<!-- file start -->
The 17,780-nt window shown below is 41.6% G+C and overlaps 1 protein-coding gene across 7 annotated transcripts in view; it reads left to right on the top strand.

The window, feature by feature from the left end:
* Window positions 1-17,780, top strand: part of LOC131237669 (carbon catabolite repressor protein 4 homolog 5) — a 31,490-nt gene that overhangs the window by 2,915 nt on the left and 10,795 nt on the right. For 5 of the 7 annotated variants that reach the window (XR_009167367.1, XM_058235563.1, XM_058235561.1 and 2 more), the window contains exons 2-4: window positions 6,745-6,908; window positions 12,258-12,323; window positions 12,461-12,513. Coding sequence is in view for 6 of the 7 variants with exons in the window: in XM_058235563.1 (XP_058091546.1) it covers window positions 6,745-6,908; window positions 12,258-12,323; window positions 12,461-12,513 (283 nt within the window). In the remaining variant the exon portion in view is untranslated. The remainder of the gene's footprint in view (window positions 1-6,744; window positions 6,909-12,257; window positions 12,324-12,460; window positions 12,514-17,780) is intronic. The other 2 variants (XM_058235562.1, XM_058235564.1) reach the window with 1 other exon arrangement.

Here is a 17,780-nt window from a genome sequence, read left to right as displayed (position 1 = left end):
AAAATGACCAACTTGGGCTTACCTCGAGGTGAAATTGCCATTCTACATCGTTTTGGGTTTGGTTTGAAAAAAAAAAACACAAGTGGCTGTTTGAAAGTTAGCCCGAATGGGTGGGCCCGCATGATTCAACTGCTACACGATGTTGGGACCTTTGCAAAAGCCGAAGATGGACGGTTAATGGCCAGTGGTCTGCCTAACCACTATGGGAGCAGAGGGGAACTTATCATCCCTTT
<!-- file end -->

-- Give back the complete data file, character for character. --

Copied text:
The 17,780-nt window shown below is 41.6% G+C and overlaps 1 protein-coding gene across 7 annotated transcripts in view; it reads left to right on the top strand.

The window, feature by feature from the left end:
* Window positions 1-17,780, top strand: part of LOC131237669 (carbon catabolite repressor protein 4 homolog 5) — a 31,490-nt gene that overhangs the window by 2,915 nt on the left and 10,795 nt on the right. For 5 of the 7 annotated variants that reach the window (XR_009167367.1, XM_058235563.1, XM_058235561.1 and 2 more), the window contains exons 2-4: window positions 6,745-6,908; window positions 12,258-12,323; window positions 12,461-12,513. Coding sequence is in view for 6 of the 7 variants with exons in the window: in XM_058235563.1 (XP_058091546.1) it covers window positions 6,745-6,908; window positions 12,258-12,323; window positions 12,461-12,513 (283 nt within the window). In the remaining variant the exon portion in view is untranslated. The remainder of the gene's footprint in view (window positions 1-6,744; window positions 6,909-12,257; window positions 12,324-12,460; window positions 12,514-17,780) is intronic. The other 2 variants (XM_058235562.1, XM_058235564.1) reach the window with 1 other exon arrangement.

Here is a 17,780-nt window from a genome sequence, read left to right as displayed (position 1 = left end):
AAAATGACCAACTTGGGCTTACCTCGAGGTGAAATTGCCATTCTACATCGTTTTGGGTTTGGTTTGAAAAAAAAAAACACAAGTGGCTGTTTGAAAGTTAGCCCGAATGGGTGGGCCCGCATGATTCAACTGCTACACGATGTTGGGACCTTTGCAAAAGCCGAAGATGGACGGTTAATGGCCAGTGGTCTGCCTAACCACTATGGGAGCAGAGGGGAACTTATCATCCCTTT